On the 15th of June, Portugal begins their fight to win the World Cup in Russia. The first opponent is none other than their Iberian neighbour, Spain, in a clash that promises to get the hearts of all generations pounding. Of the Portuguese adversaries, which also include Iran and Morocco respectively, the Spaniards should be the hardest ones to beat in the first phase.
What does it matter! The hope of the Portuguese people rests on Cristiano Ronaldo. Elected the best player in the world five times over, the son of Madeira Island carries the Portuguese dream of carrying out his second revolution in football, two years after the first – the European Championship Title in France.
Here in Brazil, where the language of Camões is spoken in its own way, many Portuguese descendants are eagerly awaiting a good debut against Spain. They also hope that the poor performance in the World Cup played in Brazil in 2014 will not be repeated, when the Portuguese national team was eliminated in the first phase of the tournament (a 4-0 defeat to Germany, a 2-2 draw against the United States and a fruitless 2-1 win over Ghana).
At that time, the physical burnout of Cristiano Ronaldo, who led Real Madrid to the title of champion of the UEFA Champions League, was evident. Despite having good team-mates like Nani, Raul Meireles and João Moutinho in the national team, the dependence on the Real Madrid player’s talent, plagued by injuries that took their toll on his football in the competition, was the main factor leading to a melancholic and precocious farewell.
The task will not be easier this year, although Cristiano shows signs that he is in better shape for the tournament. But what Lusitanian expects an easy life in this world? I do not know even one, I admit. My Portuguese neighbours, on the other hand, do not hide their confidence in shirt no. 7 nor in their certainty of the difficult road to the final, scheduled for July 15 at the Lujniki Stadium in Moscow, also the opening stage of the World Cup.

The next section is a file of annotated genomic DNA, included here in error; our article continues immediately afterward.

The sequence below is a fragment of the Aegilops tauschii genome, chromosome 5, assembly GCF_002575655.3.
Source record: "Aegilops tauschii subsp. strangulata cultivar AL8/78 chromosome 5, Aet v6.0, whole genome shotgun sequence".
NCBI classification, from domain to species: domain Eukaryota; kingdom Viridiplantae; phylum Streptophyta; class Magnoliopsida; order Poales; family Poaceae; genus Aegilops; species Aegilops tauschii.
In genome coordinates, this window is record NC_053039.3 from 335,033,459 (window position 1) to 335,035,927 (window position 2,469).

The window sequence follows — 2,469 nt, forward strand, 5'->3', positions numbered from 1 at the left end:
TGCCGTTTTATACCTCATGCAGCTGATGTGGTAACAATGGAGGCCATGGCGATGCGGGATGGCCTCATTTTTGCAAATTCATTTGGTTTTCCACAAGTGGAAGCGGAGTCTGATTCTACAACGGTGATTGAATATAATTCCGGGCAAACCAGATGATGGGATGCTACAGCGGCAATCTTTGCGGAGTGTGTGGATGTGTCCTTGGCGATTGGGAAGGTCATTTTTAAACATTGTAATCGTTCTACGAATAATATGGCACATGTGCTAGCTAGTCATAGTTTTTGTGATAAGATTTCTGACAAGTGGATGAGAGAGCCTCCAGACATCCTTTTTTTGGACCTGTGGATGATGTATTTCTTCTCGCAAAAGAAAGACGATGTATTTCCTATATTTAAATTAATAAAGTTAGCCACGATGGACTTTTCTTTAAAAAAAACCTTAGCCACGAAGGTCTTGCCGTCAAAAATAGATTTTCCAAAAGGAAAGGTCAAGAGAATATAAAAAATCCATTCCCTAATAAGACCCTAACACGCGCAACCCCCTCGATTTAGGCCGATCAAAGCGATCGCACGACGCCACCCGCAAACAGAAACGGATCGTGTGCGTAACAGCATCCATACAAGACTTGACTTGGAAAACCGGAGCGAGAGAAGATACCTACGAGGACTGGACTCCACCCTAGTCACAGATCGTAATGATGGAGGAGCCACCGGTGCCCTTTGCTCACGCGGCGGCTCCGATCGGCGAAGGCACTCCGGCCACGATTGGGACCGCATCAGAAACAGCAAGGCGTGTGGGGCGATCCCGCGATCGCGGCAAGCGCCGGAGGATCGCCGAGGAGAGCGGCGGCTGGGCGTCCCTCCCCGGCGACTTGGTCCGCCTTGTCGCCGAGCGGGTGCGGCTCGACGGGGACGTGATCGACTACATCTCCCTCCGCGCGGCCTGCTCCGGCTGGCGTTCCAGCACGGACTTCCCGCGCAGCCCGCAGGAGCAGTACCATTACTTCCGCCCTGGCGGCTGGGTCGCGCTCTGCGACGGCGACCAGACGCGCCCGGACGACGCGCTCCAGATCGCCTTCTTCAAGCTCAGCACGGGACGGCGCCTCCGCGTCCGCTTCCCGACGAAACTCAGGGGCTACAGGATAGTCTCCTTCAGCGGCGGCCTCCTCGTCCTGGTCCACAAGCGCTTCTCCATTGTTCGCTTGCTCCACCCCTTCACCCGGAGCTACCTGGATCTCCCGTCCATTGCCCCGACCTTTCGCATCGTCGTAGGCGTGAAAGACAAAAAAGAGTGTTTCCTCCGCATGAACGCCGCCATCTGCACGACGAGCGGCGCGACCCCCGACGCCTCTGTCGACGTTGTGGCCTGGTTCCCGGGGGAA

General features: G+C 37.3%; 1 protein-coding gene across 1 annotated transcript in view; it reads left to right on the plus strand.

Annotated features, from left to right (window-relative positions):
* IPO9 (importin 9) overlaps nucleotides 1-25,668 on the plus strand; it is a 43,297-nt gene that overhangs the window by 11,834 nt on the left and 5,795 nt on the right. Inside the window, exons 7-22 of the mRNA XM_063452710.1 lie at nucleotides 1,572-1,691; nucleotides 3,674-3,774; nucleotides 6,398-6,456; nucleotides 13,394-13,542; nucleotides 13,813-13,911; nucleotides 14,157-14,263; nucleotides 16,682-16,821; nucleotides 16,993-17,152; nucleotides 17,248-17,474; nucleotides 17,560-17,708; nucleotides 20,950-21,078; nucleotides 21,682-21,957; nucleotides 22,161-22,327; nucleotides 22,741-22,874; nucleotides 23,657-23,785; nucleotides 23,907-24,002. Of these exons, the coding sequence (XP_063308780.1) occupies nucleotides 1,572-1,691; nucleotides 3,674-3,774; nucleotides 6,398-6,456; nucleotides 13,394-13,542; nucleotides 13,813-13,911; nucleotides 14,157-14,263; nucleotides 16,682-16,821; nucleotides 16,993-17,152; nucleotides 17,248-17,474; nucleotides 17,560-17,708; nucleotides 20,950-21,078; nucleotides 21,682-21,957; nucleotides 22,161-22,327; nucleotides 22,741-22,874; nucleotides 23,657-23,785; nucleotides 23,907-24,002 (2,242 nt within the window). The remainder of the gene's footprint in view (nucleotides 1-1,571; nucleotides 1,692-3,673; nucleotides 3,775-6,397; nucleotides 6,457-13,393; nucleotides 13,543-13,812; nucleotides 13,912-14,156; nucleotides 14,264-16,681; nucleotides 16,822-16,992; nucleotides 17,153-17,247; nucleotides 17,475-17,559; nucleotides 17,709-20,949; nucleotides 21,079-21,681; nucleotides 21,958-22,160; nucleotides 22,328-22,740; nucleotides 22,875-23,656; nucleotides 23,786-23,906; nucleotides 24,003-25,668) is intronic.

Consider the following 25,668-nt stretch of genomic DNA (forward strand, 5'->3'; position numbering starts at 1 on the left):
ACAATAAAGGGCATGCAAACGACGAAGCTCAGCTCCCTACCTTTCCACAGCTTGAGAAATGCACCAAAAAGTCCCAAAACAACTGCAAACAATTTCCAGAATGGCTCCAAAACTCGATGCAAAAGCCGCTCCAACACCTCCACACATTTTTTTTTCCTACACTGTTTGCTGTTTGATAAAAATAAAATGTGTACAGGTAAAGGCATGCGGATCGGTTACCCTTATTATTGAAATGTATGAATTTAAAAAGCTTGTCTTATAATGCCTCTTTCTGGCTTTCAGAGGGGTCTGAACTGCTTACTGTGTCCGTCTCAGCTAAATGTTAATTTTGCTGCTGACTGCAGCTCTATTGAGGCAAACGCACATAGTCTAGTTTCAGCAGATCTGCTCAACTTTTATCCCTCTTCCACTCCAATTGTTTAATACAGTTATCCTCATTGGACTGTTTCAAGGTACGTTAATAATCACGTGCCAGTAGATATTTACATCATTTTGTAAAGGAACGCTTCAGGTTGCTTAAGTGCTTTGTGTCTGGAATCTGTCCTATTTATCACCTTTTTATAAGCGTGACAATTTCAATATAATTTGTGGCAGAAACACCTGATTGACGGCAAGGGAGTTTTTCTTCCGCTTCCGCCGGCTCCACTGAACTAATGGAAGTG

The number that Cristiano Ronaldo wears on his shirt is the same as the number of games that will he will have ahead of him if he reaches the decisive moment of the World Cup. He will have to bring all his magnificent football to each of the games and he knows that he is able to lead his nation in another world cup. It remains to be seen whether he will be duly assisted by his comrades on the field.
As a Brazilian, I am rooting for my country, but I admit to wanting the Motherland to do well. Maybe a confrontation, as seen in the 1966 World Cup in England – which brings back good memories to the Portuguese thanks to Eusébio, who scored two goals in the 3-1 victory over Brazil – far from the monotonous 0-0 draw played in South Africa in 2010.
I hope Cristiano does not play alone and hence avoids me having to, once again, resort to the beautiful fado “Curse” of Alfredo Marceneiro and Armando Vieira Pint, eternalized in the voice of Amália Rodrigues. Inspiration for a chronicle about the fateful defeat to Germany four years ago.
“In the freezing solitude / That you give me heart / There is no life, no death: / It is lucidity, folly, / To read one’s destiny / Without being able to change its luck,” sang the fado singer. Fortunately, the Lusitanian luck has changed, it won its first continental title and goes in search of conquering the world.
Maybe that’s why I’d rather finish my long speech with a happier song to the people from whom I inherited this dose of lyricism. May the Portuguese play the “Grândola, Vila Morena” by Zeca Afonso at twenty minutes past midnight on July 15, preparing for their second revolution in the soccer world. Then you’ll know that you’re having a party, and I’ll be happy, hoping that you keep a carnation for me.
Erick Alencar is a journalist, producer, editor and sports reporter in the state of Espírito Santo. He is part of the political editorial team of the newspaper A Tribuna. firstname.lastname@example.org